I’m Michael John, a new volunteer docent at the Kelch Aviation Museum – and I’m “hooked” on old magazines, especially old airplane magazines. I thought I’d combine this compulsion with learning more about the Golden of Age of Aviation, and the rapid developments of aircraft uses and design throughout that period. Reading old magazine articles and advertisements will be fun as well as provide me with more context for the Kelch collection. So every month I’ll look back 90 or 100 years (or both), and then share with you any tidbits that jump out at me. No learned analysis here, just interesting stuff.
90 YEARS AGO: “Airplane Mode” in 1931
I started with the December 1931 issue of Aviation magazine (as the magazine had then come to be known). It contained an advertisement that caught my attention. The ad, from the Postal Telegraph company, was trying to get airlines to adopt their service. In bold type the ad’s caption reads “Make Air Travel More Convenient”.
The ad features a half-dozen passengers standing in front of an airliner (Lockheed Vega, I think,). Like the endless cell phone advertising bombarding us today, this ad plays on the desire that “As long as people travel they’ll want to send messages en route…messages of greeting…reservations and appointments…all kinds of messages.”
What was different 90 years ago was how those messages were to be sent. The service promoted in the ad offers passengers “the convenience of communications facilities aboard the plane.” But, when continuing with the fine print, it states that the “…traveler merely secures a Postal Telegraph blank from a rack conveniently located in the cabin, writes his message and hands it to the attendant for filing at the next airport. Postal Telegraph does the rest. No fuss…no bother…no delay.”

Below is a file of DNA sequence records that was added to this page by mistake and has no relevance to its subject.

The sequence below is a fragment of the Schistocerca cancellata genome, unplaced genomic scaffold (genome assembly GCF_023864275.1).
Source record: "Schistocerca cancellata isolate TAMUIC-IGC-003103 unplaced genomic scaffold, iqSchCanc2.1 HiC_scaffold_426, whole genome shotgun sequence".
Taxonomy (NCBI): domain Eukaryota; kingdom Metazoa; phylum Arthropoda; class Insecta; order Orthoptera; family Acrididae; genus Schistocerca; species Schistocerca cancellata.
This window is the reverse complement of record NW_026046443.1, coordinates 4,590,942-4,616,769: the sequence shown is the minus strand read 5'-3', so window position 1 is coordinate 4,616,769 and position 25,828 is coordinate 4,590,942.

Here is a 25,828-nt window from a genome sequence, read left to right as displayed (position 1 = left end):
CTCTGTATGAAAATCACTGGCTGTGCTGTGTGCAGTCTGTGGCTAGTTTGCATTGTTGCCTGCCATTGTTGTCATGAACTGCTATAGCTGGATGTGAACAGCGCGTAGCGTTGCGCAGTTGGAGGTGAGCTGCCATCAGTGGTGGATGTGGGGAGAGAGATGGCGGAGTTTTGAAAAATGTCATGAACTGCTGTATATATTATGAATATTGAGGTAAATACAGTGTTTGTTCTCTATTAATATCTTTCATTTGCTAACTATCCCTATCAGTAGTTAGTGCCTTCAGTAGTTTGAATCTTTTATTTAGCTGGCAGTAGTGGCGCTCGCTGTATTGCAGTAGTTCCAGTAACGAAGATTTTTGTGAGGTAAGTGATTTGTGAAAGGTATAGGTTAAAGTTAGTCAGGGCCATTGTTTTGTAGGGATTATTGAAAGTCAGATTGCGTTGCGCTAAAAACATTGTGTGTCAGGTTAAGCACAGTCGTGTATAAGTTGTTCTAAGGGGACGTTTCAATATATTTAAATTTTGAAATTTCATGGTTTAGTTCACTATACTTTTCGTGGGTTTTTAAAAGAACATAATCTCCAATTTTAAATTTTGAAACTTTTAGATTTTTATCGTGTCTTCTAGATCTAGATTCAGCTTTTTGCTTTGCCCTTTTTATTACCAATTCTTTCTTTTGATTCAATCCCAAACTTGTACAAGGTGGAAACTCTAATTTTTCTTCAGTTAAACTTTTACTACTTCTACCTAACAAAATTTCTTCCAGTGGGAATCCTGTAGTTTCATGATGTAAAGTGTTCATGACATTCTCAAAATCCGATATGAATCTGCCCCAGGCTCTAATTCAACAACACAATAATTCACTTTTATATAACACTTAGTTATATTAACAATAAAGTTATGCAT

At first I thought we’ve come a long way in our communications since 1931, but then I remember that flying commercially I need to put my cell phone on “airplane mode,” delaying my messages until on the ground at my destination. Anyhow, this ad caught my attention and gave me a little glimpse into air travel in late 1931.
100 YEARS AGO: Aviation Legislation
My attention was drawn to an article on “State Aeronautical Legislation” in the December 5, 1921 issue of Aviation and Aircraft Journal (a precursor to the current Aviation Week and Space Technology magazine). As some context, there were no federal laws governing aviation until the Air Commerce Act was passed in 1926. Regulation of planes, pilots, and flying, if any, were left to state and local requirements.
The first half of the 1920s saw a long struggle to define what role the federal government would play in the oversight of aviation. The author notes that “The desirability of federal air legislation which would provide for a uniform set of laws applicable to air navigation in all parts of the United States has repeatedly been pointed out in these columns. The large number of state air laws which are enumerated below show the urgent need of prompt Congressional action…” The desire for uniform regulation was a common argument during this period for those wanting federal oversight.
The article then lists the 17 states, along with the territory of Hawaiian Islands, that had enacted their own aviation laws. One of those listed was a Wisconsin law passed in 1919, which provided for county landing fields, but didn’t give any further details. Wisconsin counties still have the authority to own and operate airports. It’d be interesting to see how this law evolved over the last 102 years, but that’ll have to be a future project.
A former pilot, avid trout fisherman, dedicated volunteer, and all-around cool dude, Michael John Jaeger works at the museum on Saturdays from 10am to 4pm. Swing by sometime to meet him in person and talk nerdy old magazines to your heart’s content!
Micheal John will be writing a monthly installment on old magazines, so watch for a new post in January.
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